Waste Reduction

Waste Not, Want Not

Waste Reduction

Compacted bottles for recycling

“Waste not, want not” is an old saying, but more true today than ever. In the past century, world population grew from about 1.5 billion to nearly 7.5 billion, generating massive amounts of waste in the process. By 2100, this growing population, mostly in cities, will generate three times the nearly 4 million tons of waste we currently produce every day.

Not only is this trend a thoughtless loss of natural resources, such as trees, minerals, and food, but nearly half of global waste is organic material that decomposes into methane gas, which is more than 20 times as potent a heat-trapping gas than CO2, meaning our wasteful practices are a major contributor to climate change. But these 20th century trends need not define our 21st century environment or economy. In fact, the gold mine of the future (literally and figuratively!) could be in our dumpsters and landfills.

Of course we should still follow the three R’s, beginning with “Reduce” the volume of waste in the first place, especially urging companies to cut unnecessary packaging and banning things like single-use plastic bags. “Reuse” is also a vital sustainability strategy and we can donate old clothing to vintage and charitable shops or give a second life to plastic food containers. “Recycle” speaks for itself, making sure that paper, plastic and metals are sent to processors to be made into new products.

But for everything that still gets to a landfill (or has gone there already), we can convert those materials into new feedstocks for manufacturing a wide variety of fuels, food, and products…and jobs! In fact, it’s already happening all over the planet.

Waste tires are being converted today by companies like Enrestec in Taiwan into low-sulfur diesel fuel (with a far lower carbon footprint than extracting and refining oil from Canadian tar sands, for example) and carbon black that is used to make new tires. Food waste is being turned into animal feed, fertilizer, and green chemicals by companies like Organix in the USA. Plastic beverage bottles are recycled into new bottles by companies like AMUT in Italy and Brazil or PRP in America. Even “biosolids” (the sludge that comes from sewage treatment plants) is being converted into clean fuels and fertilizers by companies like SA Water in South Africa.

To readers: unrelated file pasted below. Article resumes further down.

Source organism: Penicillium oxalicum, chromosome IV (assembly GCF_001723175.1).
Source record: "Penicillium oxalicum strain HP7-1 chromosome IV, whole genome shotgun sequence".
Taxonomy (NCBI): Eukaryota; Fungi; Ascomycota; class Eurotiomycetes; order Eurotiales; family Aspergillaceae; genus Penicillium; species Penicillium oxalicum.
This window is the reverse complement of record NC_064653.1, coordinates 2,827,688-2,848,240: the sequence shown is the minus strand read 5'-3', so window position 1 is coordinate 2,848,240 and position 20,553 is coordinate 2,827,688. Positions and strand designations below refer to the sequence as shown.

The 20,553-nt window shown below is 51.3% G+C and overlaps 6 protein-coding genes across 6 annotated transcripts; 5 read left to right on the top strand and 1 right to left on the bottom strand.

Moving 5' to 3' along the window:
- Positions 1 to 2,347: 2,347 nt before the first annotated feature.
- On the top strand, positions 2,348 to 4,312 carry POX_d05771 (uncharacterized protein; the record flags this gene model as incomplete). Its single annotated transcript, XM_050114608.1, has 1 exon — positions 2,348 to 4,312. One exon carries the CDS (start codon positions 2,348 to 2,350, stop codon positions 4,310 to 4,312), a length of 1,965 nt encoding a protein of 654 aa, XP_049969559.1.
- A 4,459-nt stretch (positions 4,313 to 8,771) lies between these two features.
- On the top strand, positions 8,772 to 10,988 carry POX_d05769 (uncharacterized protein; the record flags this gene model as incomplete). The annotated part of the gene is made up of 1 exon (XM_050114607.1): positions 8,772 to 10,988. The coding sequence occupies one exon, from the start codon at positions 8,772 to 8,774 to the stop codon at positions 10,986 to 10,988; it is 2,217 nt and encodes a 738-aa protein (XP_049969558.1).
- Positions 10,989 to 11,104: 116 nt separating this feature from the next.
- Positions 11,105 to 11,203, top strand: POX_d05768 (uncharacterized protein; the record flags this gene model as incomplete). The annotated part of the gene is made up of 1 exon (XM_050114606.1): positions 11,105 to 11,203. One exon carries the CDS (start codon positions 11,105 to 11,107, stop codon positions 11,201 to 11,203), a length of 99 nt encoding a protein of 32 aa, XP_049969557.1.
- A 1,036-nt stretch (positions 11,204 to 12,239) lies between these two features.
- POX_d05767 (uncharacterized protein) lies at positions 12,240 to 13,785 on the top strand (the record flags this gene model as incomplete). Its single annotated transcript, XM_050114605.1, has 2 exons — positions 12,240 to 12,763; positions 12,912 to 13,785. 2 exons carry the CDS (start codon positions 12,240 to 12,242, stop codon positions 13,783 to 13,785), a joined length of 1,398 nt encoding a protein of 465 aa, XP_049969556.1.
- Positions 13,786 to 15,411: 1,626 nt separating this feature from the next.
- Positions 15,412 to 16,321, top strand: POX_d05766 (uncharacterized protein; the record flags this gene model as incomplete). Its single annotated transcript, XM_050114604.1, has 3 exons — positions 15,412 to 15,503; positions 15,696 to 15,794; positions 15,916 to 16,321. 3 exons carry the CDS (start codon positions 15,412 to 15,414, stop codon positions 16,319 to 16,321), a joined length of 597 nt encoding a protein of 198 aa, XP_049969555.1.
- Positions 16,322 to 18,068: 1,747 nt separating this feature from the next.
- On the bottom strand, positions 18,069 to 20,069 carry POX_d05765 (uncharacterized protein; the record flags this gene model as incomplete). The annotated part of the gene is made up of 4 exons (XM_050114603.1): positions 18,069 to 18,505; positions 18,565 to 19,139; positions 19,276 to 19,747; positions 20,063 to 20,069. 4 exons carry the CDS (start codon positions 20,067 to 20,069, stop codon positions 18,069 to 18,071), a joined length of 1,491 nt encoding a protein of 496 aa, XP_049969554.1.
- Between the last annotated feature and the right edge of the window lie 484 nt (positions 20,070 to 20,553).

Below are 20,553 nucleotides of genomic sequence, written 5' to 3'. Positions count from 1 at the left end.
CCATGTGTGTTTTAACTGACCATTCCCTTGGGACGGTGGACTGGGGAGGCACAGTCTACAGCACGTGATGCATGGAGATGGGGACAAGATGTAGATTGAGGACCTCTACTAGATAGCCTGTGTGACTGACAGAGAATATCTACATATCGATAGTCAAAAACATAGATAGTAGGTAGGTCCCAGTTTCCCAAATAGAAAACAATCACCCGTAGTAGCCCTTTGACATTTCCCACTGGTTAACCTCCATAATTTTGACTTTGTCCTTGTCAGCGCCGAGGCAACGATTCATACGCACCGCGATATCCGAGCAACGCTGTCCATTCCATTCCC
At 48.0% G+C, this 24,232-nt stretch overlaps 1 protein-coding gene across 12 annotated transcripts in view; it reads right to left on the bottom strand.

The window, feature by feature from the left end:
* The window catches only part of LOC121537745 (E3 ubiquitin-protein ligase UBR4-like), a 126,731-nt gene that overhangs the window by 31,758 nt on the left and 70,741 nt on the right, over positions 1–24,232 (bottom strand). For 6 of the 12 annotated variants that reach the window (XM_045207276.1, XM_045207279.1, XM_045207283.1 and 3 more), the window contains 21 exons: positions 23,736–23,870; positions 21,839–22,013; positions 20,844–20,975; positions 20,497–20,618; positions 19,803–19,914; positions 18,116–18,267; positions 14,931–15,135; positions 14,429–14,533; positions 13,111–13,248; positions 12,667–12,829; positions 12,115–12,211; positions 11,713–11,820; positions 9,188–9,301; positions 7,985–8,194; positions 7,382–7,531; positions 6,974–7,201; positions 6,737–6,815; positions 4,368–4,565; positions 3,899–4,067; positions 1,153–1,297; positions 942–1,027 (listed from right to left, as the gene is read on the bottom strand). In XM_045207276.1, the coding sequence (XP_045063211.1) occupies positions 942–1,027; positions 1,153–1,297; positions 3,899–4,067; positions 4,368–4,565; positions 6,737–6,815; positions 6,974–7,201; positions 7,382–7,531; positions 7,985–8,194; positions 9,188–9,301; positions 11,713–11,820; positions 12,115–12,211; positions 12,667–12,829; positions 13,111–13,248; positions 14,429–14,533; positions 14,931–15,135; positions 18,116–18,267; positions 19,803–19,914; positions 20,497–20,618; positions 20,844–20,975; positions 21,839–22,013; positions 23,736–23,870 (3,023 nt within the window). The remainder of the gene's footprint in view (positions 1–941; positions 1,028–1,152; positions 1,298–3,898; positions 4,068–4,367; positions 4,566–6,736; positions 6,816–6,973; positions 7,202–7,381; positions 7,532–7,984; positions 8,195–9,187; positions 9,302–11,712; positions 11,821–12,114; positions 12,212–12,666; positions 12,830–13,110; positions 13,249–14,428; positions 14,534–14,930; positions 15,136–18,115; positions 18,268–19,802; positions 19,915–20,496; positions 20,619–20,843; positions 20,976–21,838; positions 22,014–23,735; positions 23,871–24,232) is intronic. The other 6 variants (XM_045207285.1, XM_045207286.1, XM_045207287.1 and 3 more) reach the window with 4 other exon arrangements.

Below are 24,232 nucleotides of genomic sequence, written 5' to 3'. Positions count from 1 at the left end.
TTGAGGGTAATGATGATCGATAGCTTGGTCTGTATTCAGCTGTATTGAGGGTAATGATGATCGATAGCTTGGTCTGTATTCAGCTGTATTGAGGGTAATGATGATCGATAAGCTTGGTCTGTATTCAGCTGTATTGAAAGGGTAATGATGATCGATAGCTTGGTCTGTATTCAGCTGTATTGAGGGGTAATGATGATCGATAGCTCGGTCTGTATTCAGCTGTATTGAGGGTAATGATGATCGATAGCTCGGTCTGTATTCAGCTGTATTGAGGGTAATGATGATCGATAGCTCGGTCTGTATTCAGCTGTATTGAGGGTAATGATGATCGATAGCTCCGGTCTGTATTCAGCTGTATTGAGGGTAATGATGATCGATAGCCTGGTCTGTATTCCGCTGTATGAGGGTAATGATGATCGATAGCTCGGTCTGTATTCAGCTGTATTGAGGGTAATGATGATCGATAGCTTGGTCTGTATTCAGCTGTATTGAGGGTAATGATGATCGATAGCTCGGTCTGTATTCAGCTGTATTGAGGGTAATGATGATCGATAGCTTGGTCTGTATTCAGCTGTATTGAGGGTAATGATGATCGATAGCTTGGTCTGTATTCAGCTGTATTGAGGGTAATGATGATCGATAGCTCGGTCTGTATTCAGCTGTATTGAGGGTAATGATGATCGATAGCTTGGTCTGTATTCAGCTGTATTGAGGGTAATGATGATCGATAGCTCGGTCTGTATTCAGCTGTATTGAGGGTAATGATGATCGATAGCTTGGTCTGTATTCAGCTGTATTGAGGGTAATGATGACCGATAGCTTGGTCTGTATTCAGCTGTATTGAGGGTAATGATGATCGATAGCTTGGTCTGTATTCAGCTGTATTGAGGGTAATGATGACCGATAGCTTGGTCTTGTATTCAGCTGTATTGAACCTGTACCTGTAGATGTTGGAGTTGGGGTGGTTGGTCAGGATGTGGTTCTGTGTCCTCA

And what about that “gold mine” I mentioned? Companies like ERI are collecting and disassembling old electronic appliances, phones, and computers all across America to harvest plastic, glass, and yes, gold and other precious metals that are used in circuit boards and wiring.

Perhaps the most exciting development in the trend of turning waste into resource is the evolution of material recovery facilities “MRFs”, because mixed waste that would otherwise have gone to landfills can now be sorted with modern technology into paper and pulp, organics, glass, metals, plastics, and construction materials. Companies like Athens Services in California operate MRFs that sort thousands of tons of mixed waste every day, eliminating the need for separate bins and reducing the number of truck trips needed to collect what we discard, which reduces air pollution and greenhouse gases even further.

It’s exciting to imagine a world where, as in Nature, nothing is wasted. Shakespeare said “Nature’s bequest gives nothing, but doth lend, and so, when Nature calls thee to be gone, what acceptable legacy canst thou leave?” Ending the concept of waste in our lifetime will be a legacy that would make even the great Bard very proud!